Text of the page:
RE-HEAT (AFTER BURNING)
Re-heat is a system fitted to a gas turbine engine as a means of increasing the total thrust. As much as twice the thrust can be obtained using reheat. Unfortunately it is extravagant with fuel so is suitable for brief periods of use only; nevertheless, re-heat allows flexibility in handling. The only civil aircraft to have reheat is Concorde.
The principle of re-heat is similar to that of the gas turbine engine itself - i.e. thrust is obtained as a reaction from accelerating a mass of air through the engine. Re-heat obtains extra thrust from accelerating the exhaust gases in the jet pipe behind the turbine.
The exhaust gases contain oxygen provided by the un-burnt cooling air. By adding fuel and burning it, the exhaust gases can be ‘re-heated' to cause an increase in velocity with a substantial gain in thrust.
A ring of fuel burners is mounted in the jet pipe and fed with fuel from the aircraft tanks, so that the exhaust acts like a ram jet.
REVISION OF THRUST
As the air flows through the engine it undergoes many changes in speed, direction and pressure. However, as we learnt in Chapter 1 of this book, the useful thrust depends upon the mass of air passing through the engine and upon the change in velocity between the air at the intake and that at the exit of the propelling nozzle. For a constant mass airflow, anything that increases the difference between the final velocity and the initial velocity will give an increase in thrust. Re-heat does just this; by burning fuel in the exhaust system behind the turbine we are creating a ram jet which increases the final velocity of the airflow; this in turn, increases the effective thrust from the engine.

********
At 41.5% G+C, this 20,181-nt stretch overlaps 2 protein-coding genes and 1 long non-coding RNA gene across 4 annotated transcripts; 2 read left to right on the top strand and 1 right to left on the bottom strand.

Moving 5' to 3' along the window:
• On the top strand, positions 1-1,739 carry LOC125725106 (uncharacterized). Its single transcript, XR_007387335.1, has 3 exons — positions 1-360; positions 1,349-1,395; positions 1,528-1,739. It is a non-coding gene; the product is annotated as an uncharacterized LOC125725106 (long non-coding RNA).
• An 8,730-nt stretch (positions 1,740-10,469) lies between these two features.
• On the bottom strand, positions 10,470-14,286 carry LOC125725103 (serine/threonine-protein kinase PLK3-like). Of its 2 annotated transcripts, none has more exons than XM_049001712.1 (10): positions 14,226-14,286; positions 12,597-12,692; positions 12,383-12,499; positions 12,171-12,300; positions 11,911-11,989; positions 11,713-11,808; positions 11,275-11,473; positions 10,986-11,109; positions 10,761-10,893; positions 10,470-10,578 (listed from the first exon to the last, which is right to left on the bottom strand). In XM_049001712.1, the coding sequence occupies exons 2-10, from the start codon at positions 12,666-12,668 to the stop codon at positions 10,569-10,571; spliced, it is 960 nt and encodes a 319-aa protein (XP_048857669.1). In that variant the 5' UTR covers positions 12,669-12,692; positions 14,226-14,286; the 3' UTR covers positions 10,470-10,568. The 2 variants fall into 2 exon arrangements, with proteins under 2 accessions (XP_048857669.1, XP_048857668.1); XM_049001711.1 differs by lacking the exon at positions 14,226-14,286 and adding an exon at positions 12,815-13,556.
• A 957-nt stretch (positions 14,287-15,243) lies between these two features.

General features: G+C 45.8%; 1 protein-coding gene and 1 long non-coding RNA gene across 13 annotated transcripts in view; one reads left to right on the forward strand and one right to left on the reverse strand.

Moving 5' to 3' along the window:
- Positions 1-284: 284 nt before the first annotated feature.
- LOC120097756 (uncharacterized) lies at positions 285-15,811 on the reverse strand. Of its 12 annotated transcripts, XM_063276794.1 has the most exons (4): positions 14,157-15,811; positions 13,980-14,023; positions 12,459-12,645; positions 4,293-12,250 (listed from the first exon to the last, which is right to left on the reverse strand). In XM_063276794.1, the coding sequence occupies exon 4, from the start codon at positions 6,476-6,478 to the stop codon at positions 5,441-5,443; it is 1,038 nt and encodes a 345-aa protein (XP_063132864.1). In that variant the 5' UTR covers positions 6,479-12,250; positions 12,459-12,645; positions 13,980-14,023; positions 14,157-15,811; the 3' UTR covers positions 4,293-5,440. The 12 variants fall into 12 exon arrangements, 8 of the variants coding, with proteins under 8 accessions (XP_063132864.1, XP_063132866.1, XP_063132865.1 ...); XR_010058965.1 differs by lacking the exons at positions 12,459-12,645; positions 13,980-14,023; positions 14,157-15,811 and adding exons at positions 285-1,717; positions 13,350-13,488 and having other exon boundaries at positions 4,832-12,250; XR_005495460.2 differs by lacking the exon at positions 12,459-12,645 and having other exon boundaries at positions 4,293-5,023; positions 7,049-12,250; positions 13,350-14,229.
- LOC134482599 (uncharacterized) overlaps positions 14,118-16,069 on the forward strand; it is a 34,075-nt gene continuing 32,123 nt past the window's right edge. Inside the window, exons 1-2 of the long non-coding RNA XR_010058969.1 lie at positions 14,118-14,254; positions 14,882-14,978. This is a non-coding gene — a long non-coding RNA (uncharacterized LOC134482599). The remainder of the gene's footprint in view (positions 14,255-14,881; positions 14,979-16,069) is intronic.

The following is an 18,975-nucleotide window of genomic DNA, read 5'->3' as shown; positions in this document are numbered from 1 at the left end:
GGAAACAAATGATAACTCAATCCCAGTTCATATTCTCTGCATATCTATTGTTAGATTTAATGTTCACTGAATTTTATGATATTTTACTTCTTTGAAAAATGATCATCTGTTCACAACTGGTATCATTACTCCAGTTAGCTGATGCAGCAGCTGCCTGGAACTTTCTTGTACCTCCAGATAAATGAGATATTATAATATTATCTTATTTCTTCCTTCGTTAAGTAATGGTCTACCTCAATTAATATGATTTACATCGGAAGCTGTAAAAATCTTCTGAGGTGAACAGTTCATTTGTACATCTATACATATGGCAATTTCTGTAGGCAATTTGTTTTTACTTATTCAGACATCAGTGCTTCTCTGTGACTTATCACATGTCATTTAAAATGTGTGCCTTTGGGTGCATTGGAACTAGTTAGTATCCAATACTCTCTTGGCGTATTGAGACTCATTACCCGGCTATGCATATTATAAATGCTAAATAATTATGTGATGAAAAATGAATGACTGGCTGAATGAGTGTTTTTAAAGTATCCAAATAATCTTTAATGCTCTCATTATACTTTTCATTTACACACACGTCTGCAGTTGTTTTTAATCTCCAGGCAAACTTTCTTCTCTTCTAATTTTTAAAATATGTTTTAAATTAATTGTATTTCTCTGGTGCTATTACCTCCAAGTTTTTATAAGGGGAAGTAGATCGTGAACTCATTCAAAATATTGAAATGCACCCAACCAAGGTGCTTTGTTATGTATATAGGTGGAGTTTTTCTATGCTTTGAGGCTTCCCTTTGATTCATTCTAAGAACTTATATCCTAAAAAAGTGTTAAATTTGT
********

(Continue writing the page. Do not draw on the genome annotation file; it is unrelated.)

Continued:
RE-HEAT AND BY-PASS ENGINES
When re-heat is fitted to a by-pass engine, much greater thrust increase can be obtained. This is because the gas temperature before re-heat is much lower and hence the temperature ratio is much higher. Gains in the region of 70% increase in static thrust are readily obtained, with greater gains in thrust at high forward speeds. The limiting factor is the temperature that the jet pipe can withstand.
THE ADVANTAGE OF RE-HEAT
Re-heat provides the best means of substantially increasing the thrust of an engine for short periods. The advantages are those of improved take-off, rate of climb and air speed. Re-heat can be selected or cancelled at will by moving the throttle lever into or out of the re-heat position.
THE DISADVANTAGES OF RE-HEAT
Because of the additional fittings, the diameter of the re-heat jet pipe is greater than that of a standard jet pipe for the same engine. Therefore, drag may be increased because the overall frontal area of the engine is increased. There is also a small weight penalty and the maximum continuous thrust is slightly reduced by the drag of the re-heat fittings inside the pipe. Re-heat is grossly extravagant with fuel.
The design of the jet pipe and nozzle area has a considerable influence upon the overall useful thrust produced by a gas turbine engine. Generally the jet pipe and the propelling nozzle match the gas flow characteristics of the engine so that the final pressure and velocity of the gas produces the greatest amount of useful thrust. Thus the area of the propelling nozzle is as important it must be designed to match the airflow characteristics of the engine if it is to obtain the desired balance between pressure, temperature and thrust.
A fixed area propelling nozzle, as fitted to non re-heat engines, is a compromise designed to provide an acceptable amount of thrust without being ideal for all engine speeds. The size of a fixed nozzle is chosen to provide its greatest efficiency at high cruising and maximum power but, a variable area nozzle would be more efficient.